2005 OPEN FORUM Abstracts
ONLINE MEDICAL TERMINOLOGY COURSE: INCORPORATING AN INTRODUCTORY RESPIRATORY THERAPY COURSE INTO THE UNIVERSITY CURRICULUM.
Douglas S Gardenshire, MS, RRT. Department of Cardiopulmonary Care Sciences. Georgia State University. Atlanta, GA.
|Table 1. Credit Hour Generation FY 04|
BACKGROUND: Technology-enhanced education is becoming an important part of higher and professional education. WebCT, a provider of web-based technology that allows faculty to enhance their instruction via the creation of world wide web-based educational environment, provided an opportunity to expand an existing medical terminology course into the university curriculum. Understanding medical terminology is vital when entering a number of medical professions, including nursing, nutrition, respiratory therapy, and physical therapy. Medical terminology is ideal for the web since students will be using drill and practice exercises to learn the material. The use of online discussion offers students an opportunity to go beyond drill and practice exercises and achieve higher order thinking skills.
PROBLEM: It was discovered that many health-related programs at this university offered a component of medical terminology in their curriculum. The medical terminology portions were presented in or throughout introductory courses with little time spent on terms, spelling and pronunciation. Basic Medical Terminology Online was created to attract students in the college to the course and allow for a lower division elective. This web-based course made the material available to anyone in or outside the university, on a self-paced basis. A programmed learning, word building approach was used to learn word parts for constructing and analyzing new terms. Emphasis was placed on spelling, definition, usage, and pronunciation.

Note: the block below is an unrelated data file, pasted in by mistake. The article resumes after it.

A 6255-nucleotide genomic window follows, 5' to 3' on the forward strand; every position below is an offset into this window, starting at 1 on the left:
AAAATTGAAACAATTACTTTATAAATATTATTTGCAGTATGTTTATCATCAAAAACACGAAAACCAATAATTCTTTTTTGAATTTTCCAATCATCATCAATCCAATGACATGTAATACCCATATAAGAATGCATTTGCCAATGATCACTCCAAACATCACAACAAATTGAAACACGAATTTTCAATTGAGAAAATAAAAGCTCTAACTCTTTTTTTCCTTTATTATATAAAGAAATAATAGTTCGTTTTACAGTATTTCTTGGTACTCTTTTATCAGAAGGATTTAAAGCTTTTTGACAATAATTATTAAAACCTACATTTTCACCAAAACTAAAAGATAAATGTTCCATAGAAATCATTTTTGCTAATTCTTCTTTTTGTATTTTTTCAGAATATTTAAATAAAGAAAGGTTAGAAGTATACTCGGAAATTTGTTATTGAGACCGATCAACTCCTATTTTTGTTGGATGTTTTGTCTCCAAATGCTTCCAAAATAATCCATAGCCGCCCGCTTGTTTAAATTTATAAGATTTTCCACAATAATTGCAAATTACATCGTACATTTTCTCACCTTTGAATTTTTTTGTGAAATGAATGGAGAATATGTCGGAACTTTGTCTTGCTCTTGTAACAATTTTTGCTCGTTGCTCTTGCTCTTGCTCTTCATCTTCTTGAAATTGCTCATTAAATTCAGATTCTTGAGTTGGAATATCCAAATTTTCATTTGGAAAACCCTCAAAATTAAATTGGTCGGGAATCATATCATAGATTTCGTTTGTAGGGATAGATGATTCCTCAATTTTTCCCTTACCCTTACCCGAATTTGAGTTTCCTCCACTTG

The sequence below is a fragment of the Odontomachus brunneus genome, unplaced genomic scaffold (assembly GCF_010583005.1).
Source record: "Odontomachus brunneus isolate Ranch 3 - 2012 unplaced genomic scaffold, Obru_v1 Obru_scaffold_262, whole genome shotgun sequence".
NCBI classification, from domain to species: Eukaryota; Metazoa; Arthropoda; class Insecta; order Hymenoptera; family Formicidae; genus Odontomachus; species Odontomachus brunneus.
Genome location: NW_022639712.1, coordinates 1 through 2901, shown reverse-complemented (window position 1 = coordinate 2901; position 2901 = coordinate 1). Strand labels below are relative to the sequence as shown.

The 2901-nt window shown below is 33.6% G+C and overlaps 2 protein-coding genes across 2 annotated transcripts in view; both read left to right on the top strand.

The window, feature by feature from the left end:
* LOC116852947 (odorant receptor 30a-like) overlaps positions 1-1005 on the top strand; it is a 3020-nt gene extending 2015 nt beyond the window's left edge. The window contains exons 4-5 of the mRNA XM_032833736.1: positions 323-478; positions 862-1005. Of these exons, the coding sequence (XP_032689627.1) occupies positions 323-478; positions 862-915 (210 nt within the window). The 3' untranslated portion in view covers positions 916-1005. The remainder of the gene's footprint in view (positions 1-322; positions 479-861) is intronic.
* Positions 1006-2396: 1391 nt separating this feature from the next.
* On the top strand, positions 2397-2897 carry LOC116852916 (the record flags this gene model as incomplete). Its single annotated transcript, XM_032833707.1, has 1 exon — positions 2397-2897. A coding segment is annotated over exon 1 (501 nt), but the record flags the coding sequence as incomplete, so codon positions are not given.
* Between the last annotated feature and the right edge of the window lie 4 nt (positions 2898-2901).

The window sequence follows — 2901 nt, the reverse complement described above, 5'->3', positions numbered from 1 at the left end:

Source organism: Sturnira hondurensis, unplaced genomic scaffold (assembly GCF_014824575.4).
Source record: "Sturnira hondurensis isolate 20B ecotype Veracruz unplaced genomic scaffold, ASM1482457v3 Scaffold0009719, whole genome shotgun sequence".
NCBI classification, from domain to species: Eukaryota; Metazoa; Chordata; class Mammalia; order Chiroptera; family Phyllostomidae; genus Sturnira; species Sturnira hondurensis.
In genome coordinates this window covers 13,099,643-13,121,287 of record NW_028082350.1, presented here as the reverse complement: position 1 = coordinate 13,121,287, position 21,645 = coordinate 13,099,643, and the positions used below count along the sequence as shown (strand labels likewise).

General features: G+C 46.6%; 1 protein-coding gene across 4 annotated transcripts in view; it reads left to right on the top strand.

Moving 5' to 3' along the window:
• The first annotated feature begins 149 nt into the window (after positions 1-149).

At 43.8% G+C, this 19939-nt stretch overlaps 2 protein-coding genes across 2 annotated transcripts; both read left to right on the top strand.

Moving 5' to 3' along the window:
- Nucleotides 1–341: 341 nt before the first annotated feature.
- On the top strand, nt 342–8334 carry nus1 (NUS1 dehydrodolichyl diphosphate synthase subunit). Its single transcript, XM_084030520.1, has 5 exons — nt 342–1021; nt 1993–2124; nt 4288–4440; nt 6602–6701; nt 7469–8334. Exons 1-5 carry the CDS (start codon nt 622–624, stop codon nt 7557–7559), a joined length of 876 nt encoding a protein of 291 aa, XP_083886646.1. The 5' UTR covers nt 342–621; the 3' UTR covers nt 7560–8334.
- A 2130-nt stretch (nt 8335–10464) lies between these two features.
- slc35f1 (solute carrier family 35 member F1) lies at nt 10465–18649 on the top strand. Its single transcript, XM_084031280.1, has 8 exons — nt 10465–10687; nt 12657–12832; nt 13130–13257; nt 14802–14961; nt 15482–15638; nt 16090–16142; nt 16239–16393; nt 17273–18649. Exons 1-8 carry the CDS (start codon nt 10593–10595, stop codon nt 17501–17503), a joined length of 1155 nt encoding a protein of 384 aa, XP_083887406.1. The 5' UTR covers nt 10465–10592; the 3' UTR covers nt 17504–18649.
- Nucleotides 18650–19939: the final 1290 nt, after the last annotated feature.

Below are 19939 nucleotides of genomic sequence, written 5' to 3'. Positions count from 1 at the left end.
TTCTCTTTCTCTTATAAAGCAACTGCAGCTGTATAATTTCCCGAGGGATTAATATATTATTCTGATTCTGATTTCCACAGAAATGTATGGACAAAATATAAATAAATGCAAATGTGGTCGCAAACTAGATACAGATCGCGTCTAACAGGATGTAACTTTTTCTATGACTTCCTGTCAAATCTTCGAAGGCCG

RESULTS: Basic Medical Terminology Online attracted more students from our college. It attracted students from across the university with various majors. This project was seen as a way to meet student needs and generate additional credit hours. The medical terminology course has generated 65%, 25%, and 24% respectively of the total credit hours for the respiratory therapy department for summer, fall, and spring semesters.
CONCLUSION: Faculty wanting to develop an online course should be familiar with WebCT or any web-based platform that will be used. The need to develop bulletin board materials for discussion and evaluation materials for the course are essential for success. Development and offering of university wide courses is a great way to generate credit hours and recruit non-majors. Students who may be interested in such a course include majors in physical therapy, nutrition, nursing, respiratory therapy, and may include non-health majors such as social work, and criminal justice.